Princess Nazli Fazil

From Wikipedia, the free encyclopedia
  (Redirected from Princess Nazli Fazl)
Jump to: navigation, search
Princess Nazlı Fazıl

Princess Zainab Nazlı Khanum Effendi [Princess Nazlı Fazıl] (1853 – 12 December 1913) was an Egyptian princess from the dynasty of Muhammad Ali of Egypt and one of the first women to revive the tradition of the literary salon in the Arab world, at her palace in Cairo from the 1880s through her death.


Princess Nazlı Fazıl was born in Istanbul, Ottoman Empire, in 1853, the eldest child of Mustafa Fazıl Pasha, son of Ibrahim Pasha of Egypt and brother of the future Khedive Isma'il Pasha, and Dilazad Hanim. Her mother was Dilazad Khanum Effendi. At the age of 13, she left Egypt for Istanbul upon her father's falling out with his brother, the Khedive, in 1866. In Istanbul, she was highly educated, against prevailing tradition, and entertained foreign visitors. She was a well educated and cultured lady who spoke Turkish, Arabic, French and English, and also Italian and German.[1]

In December 1872, she married Turkish ambassador Halil Şerif Paşa (Khalil Bey), and moved briefly to Paris with him on his last post there. It was not a happy marriage, and her one daughter, Hayya Khanum, died in infancy. Upon his death, she moved back to Cairo, Khedivate of Egypt, and settled in a palace located nearby the royal Abdeen Palace, named Villa Henry.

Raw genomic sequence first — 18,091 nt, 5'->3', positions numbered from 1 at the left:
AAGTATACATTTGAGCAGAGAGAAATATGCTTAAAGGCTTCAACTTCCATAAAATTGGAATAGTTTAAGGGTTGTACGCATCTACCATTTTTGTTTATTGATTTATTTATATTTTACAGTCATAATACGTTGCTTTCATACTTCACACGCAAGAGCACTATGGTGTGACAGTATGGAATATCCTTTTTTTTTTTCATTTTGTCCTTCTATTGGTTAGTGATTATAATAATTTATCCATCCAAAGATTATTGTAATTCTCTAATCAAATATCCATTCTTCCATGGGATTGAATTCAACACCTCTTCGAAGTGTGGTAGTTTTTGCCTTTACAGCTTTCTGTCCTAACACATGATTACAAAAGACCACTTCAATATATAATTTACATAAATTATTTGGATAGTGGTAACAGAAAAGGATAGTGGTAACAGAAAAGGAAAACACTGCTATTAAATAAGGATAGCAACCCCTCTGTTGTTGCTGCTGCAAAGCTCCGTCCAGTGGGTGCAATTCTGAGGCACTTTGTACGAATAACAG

In this palace, she began hosting soirees, and was friendly with the intellectual elites of her day, including the Egyptians, Muhammad Abduh, Saad Zaghloul, and Qasim Amin, and the British, Lord Cromer and Herbert Kitchener. It is rumored that she was the individual who encouraged Saad Zaghlul to learn French in order to disseminate his writings more widely and also arranged his marriage to Safiyya Zaghlul.[citation needed] Additionally, it was at her insistence that Lord Cromer coordinated 'Abduh's return from exile in 1888.[citation needed]

In memoirs of her acquaintances, it is said that she had a quick wit and loved photographs, champagne, cigarettes and her pianola.

She died from cardiac failure and was buried at the Fazil Mausoleum, Imam al-Shafi’i.


  • Honorary President of the Musulmane Sporting Society of Tunis (1906-1913).[2]

See also[edit]

Further reading[edit]

  • Roberts, Mary (2007). Intimate outsiders: the harem in Ottoman and Orientalist art and travel literature. Duke University Press.
  • Storrs, Ronald (1972). The memoirs of Sir Ronald Storrs. Ayer Publishing.
  • De Guerville, A. B. (1906). "New Egypt." E.P. Dutton & Company, New York.

External links[edit]